The first player whose character transcends all nine Chambers (thus passing into the hidden tenth Chamber of numeral zero) is the winner. Barring that, if the players choose to end the game either spontaneously or through a pre-arranged time limit, the winner is the player whose character transcended the most Chambers. If there is a tie, use the number of paintings as a tie-breaker; only count paintings still in the character's possession. If there is still a tie, then there is more than one winner.

So how do you transcend a Chamber?


To achieve transcendence, your character must enter one of the Chambers and make an opposed action Introvert roll against the Essence of the Chamber. This is an opposed roll because you are at odds with the Chamber, attempting to dominate it and become its master, grasping all of its secrets in one blinding moment.  

You cannot use any Motifs to transcend a Chamber unless that Motif is present in the painting you have entered. And you must enter a painting: that's the only way to travel in the Chambers. There is also a trick to this roll: since the painting you are using to reach the Chamber also represents the Chamber, you cannot use your painting's Essence or Quality. you are, in fact, attempting to transcend your own painting.  Your painting, normally your best buddy, does not like this idea.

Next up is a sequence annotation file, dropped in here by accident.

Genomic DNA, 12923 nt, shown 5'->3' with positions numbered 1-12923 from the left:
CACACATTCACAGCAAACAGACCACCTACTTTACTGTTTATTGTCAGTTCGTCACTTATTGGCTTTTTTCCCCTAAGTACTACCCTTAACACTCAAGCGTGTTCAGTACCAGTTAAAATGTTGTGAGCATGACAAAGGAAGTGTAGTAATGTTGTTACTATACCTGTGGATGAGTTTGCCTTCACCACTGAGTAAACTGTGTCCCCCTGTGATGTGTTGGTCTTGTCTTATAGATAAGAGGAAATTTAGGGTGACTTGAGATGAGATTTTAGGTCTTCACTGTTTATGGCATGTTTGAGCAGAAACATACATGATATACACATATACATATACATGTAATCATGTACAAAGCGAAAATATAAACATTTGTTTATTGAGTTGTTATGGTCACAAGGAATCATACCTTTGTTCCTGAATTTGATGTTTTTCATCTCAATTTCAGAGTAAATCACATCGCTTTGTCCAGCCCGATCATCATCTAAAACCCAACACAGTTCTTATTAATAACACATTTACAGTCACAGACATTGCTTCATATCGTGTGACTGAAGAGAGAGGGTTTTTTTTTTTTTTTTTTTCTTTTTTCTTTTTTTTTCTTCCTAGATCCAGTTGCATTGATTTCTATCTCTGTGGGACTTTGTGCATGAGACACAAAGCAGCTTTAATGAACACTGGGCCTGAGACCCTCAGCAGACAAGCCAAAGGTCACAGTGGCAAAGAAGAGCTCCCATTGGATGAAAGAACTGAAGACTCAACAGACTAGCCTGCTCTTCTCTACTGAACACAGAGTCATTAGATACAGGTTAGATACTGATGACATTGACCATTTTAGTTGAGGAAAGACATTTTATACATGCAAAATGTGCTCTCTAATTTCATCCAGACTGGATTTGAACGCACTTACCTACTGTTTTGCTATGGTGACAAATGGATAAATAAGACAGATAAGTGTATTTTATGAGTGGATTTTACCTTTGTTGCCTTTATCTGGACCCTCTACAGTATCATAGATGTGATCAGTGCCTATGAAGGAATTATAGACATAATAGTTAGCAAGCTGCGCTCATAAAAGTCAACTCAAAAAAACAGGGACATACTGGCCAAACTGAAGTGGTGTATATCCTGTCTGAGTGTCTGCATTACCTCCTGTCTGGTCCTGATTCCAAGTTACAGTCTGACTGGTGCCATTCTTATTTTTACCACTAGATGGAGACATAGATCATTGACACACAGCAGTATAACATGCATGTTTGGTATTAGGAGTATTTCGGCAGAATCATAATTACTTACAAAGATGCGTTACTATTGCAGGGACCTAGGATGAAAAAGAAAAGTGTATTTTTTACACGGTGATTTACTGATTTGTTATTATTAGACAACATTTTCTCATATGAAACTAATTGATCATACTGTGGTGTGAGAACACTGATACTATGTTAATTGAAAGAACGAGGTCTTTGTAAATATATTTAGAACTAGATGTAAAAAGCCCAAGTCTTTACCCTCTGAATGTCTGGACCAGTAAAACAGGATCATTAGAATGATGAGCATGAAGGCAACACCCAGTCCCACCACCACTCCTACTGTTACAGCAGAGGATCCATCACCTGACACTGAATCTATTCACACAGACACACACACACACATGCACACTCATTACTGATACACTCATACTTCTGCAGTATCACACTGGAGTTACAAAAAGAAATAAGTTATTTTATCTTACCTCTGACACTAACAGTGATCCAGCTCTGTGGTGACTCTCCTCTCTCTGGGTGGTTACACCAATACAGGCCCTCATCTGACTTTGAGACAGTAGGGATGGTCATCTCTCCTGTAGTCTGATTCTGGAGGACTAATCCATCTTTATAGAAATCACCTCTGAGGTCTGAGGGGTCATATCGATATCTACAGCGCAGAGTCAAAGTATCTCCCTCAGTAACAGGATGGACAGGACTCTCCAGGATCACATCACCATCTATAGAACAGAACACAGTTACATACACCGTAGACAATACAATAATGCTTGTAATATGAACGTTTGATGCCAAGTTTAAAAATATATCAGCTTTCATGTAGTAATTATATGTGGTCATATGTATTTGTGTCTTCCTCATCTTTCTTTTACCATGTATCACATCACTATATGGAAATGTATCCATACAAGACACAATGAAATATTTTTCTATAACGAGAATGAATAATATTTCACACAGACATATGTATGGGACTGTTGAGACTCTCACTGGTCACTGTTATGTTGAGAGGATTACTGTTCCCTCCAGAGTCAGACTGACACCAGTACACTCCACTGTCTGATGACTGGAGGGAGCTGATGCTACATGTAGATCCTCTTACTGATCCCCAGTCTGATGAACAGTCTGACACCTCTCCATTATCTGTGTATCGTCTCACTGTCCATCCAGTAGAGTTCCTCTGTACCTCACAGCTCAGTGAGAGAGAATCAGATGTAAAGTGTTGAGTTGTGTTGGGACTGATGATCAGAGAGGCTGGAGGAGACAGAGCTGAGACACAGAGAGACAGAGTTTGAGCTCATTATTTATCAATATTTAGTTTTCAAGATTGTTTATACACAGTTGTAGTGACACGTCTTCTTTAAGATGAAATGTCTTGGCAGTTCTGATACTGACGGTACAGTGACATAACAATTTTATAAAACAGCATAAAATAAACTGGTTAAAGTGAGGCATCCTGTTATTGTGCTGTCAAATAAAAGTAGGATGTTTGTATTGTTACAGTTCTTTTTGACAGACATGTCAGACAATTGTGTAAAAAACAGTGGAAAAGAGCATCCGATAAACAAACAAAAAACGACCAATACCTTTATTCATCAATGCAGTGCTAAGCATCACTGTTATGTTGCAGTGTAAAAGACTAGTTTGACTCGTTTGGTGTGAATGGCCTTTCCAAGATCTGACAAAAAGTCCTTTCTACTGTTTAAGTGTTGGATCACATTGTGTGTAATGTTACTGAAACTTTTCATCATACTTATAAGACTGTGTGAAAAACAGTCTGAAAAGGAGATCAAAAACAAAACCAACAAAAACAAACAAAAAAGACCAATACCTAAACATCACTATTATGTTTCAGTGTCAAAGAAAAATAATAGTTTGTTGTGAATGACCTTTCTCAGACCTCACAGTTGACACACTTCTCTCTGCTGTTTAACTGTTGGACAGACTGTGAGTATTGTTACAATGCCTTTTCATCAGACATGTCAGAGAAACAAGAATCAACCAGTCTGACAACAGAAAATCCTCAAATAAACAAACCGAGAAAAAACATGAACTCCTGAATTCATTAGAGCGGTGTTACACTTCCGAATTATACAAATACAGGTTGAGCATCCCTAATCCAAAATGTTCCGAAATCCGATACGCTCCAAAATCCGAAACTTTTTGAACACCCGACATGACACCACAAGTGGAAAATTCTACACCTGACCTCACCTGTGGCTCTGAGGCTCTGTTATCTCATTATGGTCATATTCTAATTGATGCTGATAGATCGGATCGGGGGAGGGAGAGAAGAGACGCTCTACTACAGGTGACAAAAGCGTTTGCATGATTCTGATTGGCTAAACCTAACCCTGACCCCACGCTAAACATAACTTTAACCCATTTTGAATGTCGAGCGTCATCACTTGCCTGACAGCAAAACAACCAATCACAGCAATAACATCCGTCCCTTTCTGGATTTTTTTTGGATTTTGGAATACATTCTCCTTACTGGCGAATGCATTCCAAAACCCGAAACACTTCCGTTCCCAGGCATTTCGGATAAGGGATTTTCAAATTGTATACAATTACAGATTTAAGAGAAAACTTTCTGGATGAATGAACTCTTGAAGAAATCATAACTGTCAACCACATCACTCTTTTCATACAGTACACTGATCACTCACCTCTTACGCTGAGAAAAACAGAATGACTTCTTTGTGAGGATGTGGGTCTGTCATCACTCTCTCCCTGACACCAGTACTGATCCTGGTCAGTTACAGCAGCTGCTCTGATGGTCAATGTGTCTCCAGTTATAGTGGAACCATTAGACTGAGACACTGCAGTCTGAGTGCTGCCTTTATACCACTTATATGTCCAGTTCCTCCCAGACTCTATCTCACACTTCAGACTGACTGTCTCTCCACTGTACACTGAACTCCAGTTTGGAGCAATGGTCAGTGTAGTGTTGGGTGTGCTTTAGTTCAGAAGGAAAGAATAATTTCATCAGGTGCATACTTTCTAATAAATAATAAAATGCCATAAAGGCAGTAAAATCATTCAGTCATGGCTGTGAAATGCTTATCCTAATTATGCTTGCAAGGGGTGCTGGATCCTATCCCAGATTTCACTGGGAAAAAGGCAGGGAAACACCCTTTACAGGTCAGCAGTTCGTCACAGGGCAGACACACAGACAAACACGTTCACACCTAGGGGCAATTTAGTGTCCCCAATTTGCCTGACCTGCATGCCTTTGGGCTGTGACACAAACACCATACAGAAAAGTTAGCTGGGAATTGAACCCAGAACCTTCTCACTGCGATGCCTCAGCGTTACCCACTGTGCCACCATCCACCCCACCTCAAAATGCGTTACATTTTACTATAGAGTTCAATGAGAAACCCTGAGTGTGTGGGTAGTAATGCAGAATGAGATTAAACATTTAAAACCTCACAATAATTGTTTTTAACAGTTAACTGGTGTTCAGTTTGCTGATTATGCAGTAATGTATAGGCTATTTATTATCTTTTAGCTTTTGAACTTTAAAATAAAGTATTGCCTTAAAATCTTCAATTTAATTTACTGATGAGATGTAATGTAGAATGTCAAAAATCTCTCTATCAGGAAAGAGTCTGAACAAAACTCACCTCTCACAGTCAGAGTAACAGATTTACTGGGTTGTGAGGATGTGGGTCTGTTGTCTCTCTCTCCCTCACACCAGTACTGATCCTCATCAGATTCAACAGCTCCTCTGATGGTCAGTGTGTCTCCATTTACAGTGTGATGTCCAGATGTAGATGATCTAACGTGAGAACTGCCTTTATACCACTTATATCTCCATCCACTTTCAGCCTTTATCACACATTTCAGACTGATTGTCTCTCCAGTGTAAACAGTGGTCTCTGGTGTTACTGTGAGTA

The Motifs you have added to the painting can be used, however; that's one of the reasons why you add Motifs to a painting in the first place -- you are conquering the painting (and thus the Chamber) with your Motifs.

Example: Andre Loup (Essence: 4) starts on the road to transcendence in the 1st Chamber (Essence 1). He has two Motifs (+1 argyle socks (1) and +1 brass cage (3)) used in a painting ("head of broccoli #23", 5" x 8" watercolor, Essence 1.) His Introvert score is 4.

Andre is able to enter the 1st Chamber by entering his painting. He now meditates in the Noösphere, using his painting's Motifs to assist. He rolls 6 dice (4 for his Introvert and 1 each for his two +1 Intensity Motifs.) He has to match one of three numbers:

[*]1, the Essence of the "argyle socks" motif used in the painting